Minnesota State Flower, The Showy Lady's Slipper
Minnesota's State Flower, the Showy Lady’s Slipper (Cypripedium reginae).
Orchids are not just for the tropics--this one thrives where temperatures dip to -25° F most winters!
This photo was taken in late June, 2006 in a roadside ditch near Cohasset, Minnesota. The Flickr map feature pinpoints the location.
The Showy Lady's Slipper is relatively rare. Most Minnesotans have never seen their state flower but in photos. It grows in the spruce and tamarack bogs, swamps, wet meadows, wet prairies, and cool, damp woods that are most common in the northeastern and north central parts of the state, and northward into Manitoba and other parts of Canada. It grows only under a narrow range of moisture and sunlight conditions. It may take more than a decade for a Lady's Slipper plant to first bloom, and it will continue to bloom annually for nearly a century if not disturbed.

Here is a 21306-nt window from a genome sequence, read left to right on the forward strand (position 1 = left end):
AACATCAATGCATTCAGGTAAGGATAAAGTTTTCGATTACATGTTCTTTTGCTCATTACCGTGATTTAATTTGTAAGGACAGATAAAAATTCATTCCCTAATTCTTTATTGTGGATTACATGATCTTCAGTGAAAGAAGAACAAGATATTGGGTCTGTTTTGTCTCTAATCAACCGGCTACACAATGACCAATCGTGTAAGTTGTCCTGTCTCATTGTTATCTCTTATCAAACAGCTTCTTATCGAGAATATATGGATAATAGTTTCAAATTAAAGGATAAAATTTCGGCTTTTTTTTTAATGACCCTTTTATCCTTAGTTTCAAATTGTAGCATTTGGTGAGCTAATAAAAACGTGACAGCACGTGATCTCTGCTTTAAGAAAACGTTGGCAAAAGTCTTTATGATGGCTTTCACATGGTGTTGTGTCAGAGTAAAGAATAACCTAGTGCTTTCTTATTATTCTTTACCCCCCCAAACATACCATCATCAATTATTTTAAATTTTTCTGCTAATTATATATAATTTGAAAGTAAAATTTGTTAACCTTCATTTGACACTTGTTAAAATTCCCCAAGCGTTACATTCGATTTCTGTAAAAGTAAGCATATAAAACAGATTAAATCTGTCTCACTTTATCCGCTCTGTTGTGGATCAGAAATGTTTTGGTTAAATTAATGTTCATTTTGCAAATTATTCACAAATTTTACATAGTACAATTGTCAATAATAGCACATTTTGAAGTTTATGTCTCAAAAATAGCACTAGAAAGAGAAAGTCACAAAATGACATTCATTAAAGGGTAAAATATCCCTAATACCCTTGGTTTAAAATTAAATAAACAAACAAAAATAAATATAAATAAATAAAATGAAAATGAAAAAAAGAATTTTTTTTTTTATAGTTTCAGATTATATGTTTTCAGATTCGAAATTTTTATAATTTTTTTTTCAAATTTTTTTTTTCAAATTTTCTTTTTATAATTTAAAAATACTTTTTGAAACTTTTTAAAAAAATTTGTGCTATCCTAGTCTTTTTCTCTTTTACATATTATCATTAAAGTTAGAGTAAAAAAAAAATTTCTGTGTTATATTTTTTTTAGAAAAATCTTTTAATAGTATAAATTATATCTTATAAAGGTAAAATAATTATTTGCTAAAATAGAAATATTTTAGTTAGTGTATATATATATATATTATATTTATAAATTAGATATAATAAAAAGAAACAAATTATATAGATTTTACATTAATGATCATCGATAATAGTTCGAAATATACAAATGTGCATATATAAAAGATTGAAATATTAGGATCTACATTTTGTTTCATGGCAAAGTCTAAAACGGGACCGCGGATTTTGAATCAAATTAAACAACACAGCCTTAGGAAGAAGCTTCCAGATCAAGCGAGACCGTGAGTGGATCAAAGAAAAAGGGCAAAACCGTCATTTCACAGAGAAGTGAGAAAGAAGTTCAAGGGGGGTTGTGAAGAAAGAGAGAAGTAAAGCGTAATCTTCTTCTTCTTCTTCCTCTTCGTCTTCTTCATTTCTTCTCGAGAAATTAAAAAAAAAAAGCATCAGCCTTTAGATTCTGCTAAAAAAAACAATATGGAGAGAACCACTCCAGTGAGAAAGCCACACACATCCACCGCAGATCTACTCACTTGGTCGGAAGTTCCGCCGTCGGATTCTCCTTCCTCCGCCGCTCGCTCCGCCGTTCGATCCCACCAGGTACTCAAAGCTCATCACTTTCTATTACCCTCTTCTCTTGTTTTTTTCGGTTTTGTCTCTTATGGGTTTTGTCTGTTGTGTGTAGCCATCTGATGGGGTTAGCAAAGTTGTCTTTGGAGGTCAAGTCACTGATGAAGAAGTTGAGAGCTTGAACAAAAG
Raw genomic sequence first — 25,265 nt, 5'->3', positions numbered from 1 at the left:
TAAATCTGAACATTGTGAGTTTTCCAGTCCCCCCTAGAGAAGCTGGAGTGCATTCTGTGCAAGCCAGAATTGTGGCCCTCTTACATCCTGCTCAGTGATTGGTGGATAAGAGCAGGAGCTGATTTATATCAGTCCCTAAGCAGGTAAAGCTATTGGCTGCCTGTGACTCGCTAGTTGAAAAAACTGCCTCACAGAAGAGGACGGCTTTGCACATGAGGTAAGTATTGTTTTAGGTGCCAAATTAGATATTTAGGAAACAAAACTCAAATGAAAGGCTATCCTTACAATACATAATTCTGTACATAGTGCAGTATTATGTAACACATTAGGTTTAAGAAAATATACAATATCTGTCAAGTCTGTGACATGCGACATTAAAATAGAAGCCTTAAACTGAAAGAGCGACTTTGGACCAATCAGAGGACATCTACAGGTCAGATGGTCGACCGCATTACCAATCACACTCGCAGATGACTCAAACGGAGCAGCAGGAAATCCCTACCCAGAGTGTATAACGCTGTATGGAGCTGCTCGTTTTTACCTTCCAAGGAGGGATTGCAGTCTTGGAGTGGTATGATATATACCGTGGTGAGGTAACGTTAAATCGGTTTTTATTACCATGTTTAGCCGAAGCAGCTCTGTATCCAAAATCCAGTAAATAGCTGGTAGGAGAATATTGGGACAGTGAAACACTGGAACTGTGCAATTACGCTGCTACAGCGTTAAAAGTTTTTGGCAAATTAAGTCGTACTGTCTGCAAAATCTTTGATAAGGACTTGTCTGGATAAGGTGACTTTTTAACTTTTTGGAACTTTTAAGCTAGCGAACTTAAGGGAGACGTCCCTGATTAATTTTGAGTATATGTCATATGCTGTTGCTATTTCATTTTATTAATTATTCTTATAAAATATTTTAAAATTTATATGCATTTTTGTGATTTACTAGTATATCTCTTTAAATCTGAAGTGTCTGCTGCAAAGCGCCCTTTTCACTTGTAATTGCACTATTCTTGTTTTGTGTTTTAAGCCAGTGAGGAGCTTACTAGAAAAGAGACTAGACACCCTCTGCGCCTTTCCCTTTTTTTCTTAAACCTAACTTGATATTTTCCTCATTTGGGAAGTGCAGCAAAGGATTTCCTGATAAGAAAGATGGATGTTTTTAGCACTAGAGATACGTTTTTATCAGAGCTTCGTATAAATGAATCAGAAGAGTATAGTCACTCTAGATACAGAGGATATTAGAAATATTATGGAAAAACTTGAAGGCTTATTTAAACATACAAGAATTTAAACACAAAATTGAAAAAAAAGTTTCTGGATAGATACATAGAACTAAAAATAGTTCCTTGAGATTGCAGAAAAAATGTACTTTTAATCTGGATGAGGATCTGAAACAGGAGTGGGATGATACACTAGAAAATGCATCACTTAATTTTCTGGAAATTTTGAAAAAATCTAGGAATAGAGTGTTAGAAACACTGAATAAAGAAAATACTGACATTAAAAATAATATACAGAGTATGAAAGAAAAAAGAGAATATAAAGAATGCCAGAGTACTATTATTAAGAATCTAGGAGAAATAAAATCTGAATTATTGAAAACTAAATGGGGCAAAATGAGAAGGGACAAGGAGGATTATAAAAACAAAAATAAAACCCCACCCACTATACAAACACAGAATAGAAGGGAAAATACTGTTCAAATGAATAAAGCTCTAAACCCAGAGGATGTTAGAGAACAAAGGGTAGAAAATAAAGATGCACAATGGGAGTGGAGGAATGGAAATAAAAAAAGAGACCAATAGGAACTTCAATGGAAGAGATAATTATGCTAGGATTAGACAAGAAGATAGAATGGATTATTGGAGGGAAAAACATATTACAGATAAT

Any attempt to dig up or even cut a flower from a Lady's Slipper may cause the entire plant to die. For this reason, the plant is protected both by law and by nature; it is not only a crime to transplant, cut, or otherwise disturb it, but it is also inadvisable to even touch it, since the little hairs you see on the leaves are coated with a chemical similar to that found on poison ivy.